His appearance in the doorway only made her feel the more miserable, as though he might be able to guess at the traitorous thoughts that were going through her mind. He took his seat on the divan as usual.
   "You have a question?"
   She became terribly agitated, and her mind was a complete blank. She needed help—but what kind of help? How could she know? She could not think what to say to him.
   “You wish for something?” he murmured.
   What did she wish for? She had to think. No, that was not it. She had to allow the answer to come to her from her whole being. For she did wish, of that she was sure, with some deeper, surer part of herself that was below or beyond all the coming and going, all the petty traffic of her mind.
   “Imagine God can hear. What you ask for?”
   “If I were to be allowed one single prayer to God,” she said     He gave a little grunt and shifted in his seat. Was it the right answer? No matter. It was the one that had come to her. It was what she wished for above all things now, to know that her impulses came from that deeper, surer part of herself, from Katherine True rather than Katherine False. But how could that be attained?
   “Must learn to pray,” he said, “just as with everything. We think is only one kind of prayer: we ask God, and He grants our prayer—or He does not grant. But real prayers have nothing to do with asking; real prayers are recapitulations. By repeating aloud or to self, we try to experience with the whole of mind and feeling and even body. Only in this way can you benefit from prayer.”
   She felt herself relax. She was sure that he was about to help her.
   “You say, ‘I want to be real’ or ‘I want to remember myself.’ Is a prayer. But how do you say? If you say even ten thousand times and are thinking of your mother or how soon you will finish and what will be for dinner, then is not prayer but merely self-deception. Must say like this: ‘I’. And at the same time try to think what you know about ‘I’. Does not exist, is no single ‘I’, is a multitude of small ‘I’s that cannot agree. But you want to be one ‘I’, to be master. ‘Want’: what means to want? Are you able to want? With you ‘it wants’ or ‘it does not want’ all the time. Always ‘it,’ never ‘I’. Must oppose ‘it’ with your own ‘I want,’ which is connected to aim of your work, to your reason for being here. ‘To remember’. Must think about memory. How little we remember. How often we forget what we have decided, what we have seen, what we know! Life would be different if we could remember. All ills come because we do not remember. ‘Myself.’ Come back to self. But which self? Which self do you wish to remember? How can you distinguish between them? Which self can help you to work?”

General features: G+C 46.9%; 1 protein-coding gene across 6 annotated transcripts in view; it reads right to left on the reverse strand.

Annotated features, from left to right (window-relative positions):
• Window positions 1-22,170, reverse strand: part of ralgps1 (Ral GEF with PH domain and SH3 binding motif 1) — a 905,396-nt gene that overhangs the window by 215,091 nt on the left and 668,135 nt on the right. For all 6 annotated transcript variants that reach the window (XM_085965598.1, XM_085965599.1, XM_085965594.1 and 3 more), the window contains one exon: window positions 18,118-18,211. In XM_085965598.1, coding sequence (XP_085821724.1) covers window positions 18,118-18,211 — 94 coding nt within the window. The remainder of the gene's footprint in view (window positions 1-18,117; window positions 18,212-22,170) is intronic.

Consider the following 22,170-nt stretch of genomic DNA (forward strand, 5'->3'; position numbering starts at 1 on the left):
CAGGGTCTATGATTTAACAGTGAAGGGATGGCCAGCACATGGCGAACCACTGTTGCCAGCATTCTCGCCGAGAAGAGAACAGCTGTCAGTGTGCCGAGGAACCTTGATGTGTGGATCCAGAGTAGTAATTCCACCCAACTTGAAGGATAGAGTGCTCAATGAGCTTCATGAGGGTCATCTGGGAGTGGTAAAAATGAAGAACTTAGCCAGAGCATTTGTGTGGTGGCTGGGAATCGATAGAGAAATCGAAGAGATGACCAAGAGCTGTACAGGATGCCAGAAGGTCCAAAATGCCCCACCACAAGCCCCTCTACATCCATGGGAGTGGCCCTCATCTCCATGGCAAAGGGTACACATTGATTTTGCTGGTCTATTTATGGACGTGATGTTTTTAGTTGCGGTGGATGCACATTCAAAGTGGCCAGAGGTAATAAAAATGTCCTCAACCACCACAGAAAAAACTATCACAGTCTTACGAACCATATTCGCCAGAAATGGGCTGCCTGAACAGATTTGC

He ceased, sighed, hunched over his knees, as though preparing to rise. She felt that something tangible had passed from him to her. He had given her a prayer. He had said a prayer for her.
   “You will remember to say sometimes?”
   She nodded eagerly, smiling her gratitude upon him.
   “Oh, yes! Thank you. I have so much time, and I do not do anything, except lie around.”
   “You pray to God,” he said. “But what is God? Where is He now? How will he know you are praying? How will he ever think of you, take notice of you?”
   She had a moment of consternation. But he went on:
   “I wish to remember myself. Is necessary to think when saying each word. And then—if you think—is precisely your thoughts can do for you what you ask God to do.”
   He got up and went to the head of the stairs.
   "Return to Ritz tomorrow,” he said. “Tell Olgivanna.”


Where is God now?

My father said:
God is in Sari Kamish
Fastening happiness to the tops of trees
Making double ladders
So that people and nations can ascend and descend.
In the evenings
He sat outside and looked at the stars.
Nothing disturbed his inner peace
So long as there was bread
And quiet for meditation.

I wished with all my heart
To be such as I knew him to be
In his old age.

Where is God now?
On Rue des Colonels Renard
I sit in the attitude he taught me
An old man
In my ears the sounds of children's voices
Monsieur Bon Bon
Feeling the sun warm
The ruin of my body
I breathe God
In and out.